A story from the real world.In 2013, my team convinced Alka - Denmark's 5th largest insurer - about two facts:
- That personal lines non-life insurance can be bought - as opposed to only being sold.
- That you could build an online customer journey without showing the customer any products but still helping him or her make a decision.
Long story short, after working with the company Alka for 4 years, they sold about 40% of their total insurances via their website, also known as online direct. Further, they scored a combined ratio of around 85. Tryg, the largest insurer in the Nordics, ended up acquiring Alka for €1.1 billion.
I’m not saying that the online direct was the sole reason for the acquisition. But it surely wasn’t a bad thing.
Fast forward to today, if any given insurance company asked me “Should we create our own direct online channel?” Then, my answer would go against the success I was a part of from 2013 and onwards: No, you should probably not make your own online sales channel. Or to be exact: If the sole focus is to sell insurance in the short to medium term, you definitely should not. Branding, employee retention, future-proofing, etc. can after all be good arguments for doing it anyway.
The basic reason for this: It has become too pricey to push a digital customer into a direct online channel. In most European markets right now, the cost of sales in an online direct channel will exceed the traditional manual distribution channels (agents, intermediaries, brokers etc.). Simply because the core product of insurance is defined by having a stable, but lower-than-low active demand from customers. We’ll get back to that later.
Scaling a distribution channel
Insurers ask themselves this question every day: How can we grow policy sales without proportionally increasing our marginal distribution costs?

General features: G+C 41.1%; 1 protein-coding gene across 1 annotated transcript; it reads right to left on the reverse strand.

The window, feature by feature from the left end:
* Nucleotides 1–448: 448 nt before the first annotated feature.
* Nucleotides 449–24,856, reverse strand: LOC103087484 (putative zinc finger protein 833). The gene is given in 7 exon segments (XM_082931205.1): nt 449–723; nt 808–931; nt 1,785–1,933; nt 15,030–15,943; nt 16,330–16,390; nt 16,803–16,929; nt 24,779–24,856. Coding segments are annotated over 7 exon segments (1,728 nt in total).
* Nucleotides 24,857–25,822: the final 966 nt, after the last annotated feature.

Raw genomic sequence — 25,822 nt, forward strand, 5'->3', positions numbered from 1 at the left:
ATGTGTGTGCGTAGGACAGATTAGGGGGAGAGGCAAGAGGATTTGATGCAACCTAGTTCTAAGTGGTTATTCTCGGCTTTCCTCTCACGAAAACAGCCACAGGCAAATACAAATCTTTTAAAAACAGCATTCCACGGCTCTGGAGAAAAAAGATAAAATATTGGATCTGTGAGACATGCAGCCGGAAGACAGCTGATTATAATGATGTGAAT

There is no silver bullet. But in any case, the traditional ways of distribution can’t provide it. This is backed up by the fact that M&A is the main form of growth within the insurance industry.
I guess that you would like an answer that’s more fun to read. So, let’s get into the messy details of what defines the relationship between sales and the marginal cost of sales for various distribution channels. To be exact, we zoom in on the economies of scale of each of the major distribution methods.
The scaling of brokers and agents
The distribution via brokers and agents is often followed by a high money motive, which in turn gives a more or less stable distribution. This channel is, as far as external channels go, fairly easy to control in terms of returns for the next spent unit of distribution. This means that due to agreements and settled market structures, you know, as an insurer, if you add X amount of money into the channel, you’ll get Y customers out at the other end. However, the marginal cost of sales tends to have a minor increase as you grow this channel. Mostly due to a small loss of efficiency, added administrative costs, higher lead costs, and a cap on customers in the market.
The scaling of call centers
The call centres have most of the forms of scales as the brokers and agents. However, the call centres often have a lower cost of sales as a starting point. Due to the greater control and higher flexibility (be that internal or external call centres), the rise in the marginal cost of sales at scale is smaller than with brokers and agents.
The scaling of B2B2C
Embedded insurance is not new and in most cases, it’s still analogue. If the partnerships are done right, you have aligned economic interests with the ‘middle B’. This means that the cost of sales for the number 1 policy and the number 15.024 policy will be close to the same. The main barrier for scaling this channel is that you’re at the mercy of the partners’ customer acquisition. You may want to double the B2B2C sales. This would need either 1) that the current partners get new customers for their core business. Or 2) that you get new partners.
The scaling of online direct